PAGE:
Valentine isn’t to blame for the Red Sox’ struggles
Last week was fairly typical of the Red Sox’ season. Coming off the high of winning four in a row against the Yankees (in the Bronx) and Tigers (at Fenway), the team once again appeared to be turning the corner. Then they lost the series finale against Detroit and dropped three more in a row against the lowly Twins, though they avoided a sweep with a victory on Sunday. On Monday, before the Red Sox moved back to .500 by routing the Rangers, a new round of speculation circulated regarding manager Bobby Valentine’s job security, one that eventually led principal owner John Henry to issue a public vote of confidence via a written statement, which read in part:
“To blame Bobby Valentine for the Red Sox being .500 at this point in the season is simply wrong. A lot has been written about injuries to key players this year. The impact of that on the Sox this year should not be discounted.
“In baseball, managers often get too much credit and too much blame for what happens on the field. That seems to be a constant. There is often the thought in organizations, ‘This isn’t working so the manager needs to go.’ But an organization is much more than the field manager. We all share responsibility for the success and failure of the Boston Red Sox. We are not making a change in manager.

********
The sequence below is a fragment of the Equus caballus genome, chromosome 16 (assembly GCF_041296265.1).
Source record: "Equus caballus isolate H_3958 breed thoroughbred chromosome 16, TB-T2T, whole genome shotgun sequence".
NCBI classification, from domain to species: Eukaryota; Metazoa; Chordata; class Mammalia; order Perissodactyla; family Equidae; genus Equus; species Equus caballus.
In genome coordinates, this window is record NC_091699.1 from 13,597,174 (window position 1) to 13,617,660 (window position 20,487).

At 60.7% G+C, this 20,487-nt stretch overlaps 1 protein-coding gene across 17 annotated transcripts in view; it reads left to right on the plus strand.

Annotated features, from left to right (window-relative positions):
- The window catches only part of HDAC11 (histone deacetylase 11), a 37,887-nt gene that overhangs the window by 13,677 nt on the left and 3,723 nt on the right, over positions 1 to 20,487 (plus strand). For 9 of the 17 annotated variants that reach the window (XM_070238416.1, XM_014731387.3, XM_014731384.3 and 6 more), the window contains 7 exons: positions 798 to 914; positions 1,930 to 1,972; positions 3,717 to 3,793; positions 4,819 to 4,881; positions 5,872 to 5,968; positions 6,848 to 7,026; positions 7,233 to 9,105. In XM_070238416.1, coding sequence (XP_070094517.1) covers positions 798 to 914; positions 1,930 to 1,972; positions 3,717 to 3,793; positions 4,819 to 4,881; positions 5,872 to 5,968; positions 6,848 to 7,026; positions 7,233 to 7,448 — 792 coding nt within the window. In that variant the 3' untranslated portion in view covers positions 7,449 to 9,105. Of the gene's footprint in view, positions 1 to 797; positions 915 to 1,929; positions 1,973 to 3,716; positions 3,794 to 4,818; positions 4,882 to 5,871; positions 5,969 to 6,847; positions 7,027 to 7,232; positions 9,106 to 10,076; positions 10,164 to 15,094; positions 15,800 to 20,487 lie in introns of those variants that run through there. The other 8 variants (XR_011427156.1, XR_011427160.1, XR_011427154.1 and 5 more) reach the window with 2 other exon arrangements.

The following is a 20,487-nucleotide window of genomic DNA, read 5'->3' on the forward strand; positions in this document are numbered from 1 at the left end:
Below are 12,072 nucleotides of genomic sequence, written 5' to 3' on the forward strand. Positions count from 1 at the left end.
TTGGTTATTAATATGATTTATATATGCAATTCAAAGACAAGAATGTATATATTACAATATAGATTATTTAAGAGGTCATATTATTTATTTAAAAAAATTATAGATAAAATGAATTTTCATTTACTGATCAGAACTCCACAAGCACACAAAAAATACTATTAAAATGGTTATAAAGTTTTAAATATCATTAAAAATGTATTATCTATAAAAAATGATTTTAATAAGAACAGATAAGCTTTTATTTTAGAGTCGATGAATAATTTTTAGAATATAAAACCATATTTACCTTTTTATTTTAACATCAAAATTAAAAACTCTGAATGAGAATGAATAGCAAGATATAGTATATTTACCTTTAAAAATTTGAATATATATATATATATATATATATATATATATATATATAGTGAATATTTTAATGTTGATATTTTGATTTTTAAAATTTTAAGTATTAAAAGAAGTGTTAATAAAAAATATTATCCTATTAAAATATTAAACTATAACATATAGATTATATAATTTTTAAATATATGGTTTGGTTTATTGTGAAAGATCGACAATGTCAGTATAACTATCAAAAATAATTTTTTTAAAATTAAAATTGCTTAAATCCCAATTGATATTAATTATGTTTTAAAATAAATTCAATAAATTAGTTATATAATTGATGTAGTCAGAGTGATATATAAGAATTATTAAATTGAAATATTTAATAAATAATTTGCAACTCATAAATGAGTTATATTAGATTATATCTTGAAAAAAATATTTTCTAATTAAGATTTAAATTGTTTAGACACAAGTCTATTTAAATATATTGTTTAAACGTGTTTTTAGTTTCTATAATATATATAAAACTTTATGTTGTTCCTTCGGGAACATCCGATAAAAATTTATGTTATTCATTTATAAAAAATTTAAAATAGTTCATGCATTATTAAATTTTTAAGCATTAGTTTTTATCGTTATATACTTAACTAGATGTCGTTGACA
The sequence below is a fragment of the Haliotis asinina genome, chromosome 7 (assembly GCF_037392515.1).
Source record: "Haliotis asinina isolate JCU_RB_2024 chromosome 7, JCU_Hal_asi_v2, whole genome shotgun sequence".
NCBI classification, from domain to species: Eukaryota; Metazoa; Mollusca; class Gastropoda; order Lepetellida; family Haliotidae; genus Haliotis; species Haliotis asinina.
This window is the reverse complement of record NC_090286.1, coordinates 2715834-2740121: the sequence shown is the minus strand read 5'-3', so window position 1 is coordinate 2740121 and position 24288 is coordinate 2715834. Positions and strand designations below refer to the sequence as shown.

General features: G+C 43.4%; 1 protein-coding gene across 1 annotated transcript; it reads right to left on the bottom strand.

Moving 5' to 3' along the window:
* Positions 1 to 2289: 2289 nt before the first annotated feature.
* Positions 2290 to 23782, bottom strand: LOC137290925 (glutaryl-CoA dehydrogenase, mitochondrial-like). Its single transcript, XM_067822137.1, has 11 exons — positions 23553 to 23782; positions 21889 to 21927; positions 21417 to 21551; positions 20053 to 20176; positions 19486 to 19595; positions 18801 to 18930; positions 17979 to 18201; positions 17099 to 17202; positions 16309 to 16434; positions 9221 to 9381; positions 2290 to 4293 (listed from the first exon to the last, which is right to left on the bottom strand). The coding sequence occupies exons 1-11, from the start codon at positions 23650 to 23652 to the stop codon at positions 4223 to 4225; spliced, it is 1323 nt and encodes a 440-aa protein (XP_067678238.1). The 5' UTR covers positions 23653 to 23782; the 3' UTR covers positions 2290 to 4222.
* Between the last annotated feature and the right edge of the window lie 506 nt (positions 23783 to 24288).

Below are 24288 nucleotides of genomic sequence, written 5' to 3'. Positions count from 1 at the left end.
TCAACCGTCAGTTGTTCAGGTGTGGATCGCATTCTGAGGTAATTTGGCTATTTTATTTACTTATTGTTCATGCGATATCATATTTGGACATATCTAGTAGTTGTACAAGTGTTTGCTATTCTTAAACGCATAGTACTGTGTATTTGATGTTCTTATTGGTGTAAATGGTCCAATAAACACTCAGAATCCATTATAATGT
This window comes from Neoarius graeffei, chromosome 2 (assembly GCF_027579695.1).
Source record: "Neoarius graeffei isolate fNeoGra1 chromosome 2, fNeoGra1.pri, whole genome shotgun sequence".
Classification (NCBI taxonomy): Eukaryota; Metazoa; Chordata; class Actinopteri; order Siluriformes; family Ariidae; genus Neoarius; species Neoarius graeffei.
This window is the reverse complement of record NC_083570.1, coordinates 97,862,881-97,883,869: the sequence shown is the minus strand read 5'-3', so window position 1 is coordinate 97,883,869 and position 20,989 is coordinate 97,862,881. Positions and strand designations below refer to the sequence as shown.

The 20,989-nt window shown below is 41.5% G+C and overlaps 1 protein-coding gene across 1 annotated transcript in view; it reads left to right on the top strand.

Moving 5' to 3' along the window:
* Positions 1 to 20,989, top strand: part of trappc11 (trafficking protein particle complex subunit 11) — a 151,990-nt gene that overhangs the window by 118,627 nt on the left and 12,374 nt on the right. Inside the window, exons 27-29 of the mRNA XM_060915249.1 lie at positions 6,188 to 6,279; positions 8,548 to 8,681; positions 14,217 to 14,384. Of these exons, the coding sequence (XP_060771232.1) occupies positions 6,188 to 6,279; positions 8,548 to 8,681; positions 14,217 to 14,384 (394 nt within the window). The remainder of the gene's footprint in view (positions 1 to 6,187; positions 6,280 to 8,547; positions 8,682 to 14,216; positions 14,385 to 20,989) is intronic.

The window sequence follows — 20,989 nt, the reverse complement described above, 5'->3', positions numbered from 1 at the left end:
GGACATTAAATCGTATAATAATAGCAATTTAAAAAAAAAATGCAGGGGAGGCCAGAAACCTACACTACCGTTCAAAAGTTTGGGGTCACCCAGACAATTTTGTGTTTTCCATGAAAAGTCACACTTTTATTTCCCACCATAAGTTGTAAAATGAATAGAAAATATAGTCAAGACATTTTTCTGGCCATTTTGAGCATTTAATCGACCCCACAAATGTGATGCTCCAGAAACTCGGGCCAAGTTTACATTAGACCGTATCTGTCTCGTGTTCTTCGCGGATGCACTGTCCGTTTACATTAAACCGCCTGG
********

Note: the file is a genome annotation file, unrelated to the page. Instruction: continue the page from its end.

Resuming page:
For all of the reports of disharmony in the Boston clubhouse — and there have been plenty — and the manager’s role in those situations, the extent to which the Red Sox season has been affected by injuries shouldn’t be understated. According to the injury accounting at Baseball Prospectus, the Sox are runaway leaders both in terms of the number of games their players have missed due to stints on the disabled list, and the percentage of payroll lost in the process (all dollar figures in millions):
|Team||Games Missed (Rank)||DL Salary||Total Payroll||Lost to Injury|
|Red Sox||1234 (1)||$71.7||$175.2||40.9%|
Through Sunday, the Sox had lost more than 40 percent of their payroll to date via injuries, where only one other team has lost more than 30 percent. Only one of their 13 highest-salaried players has avoided the DL, with several spending months there: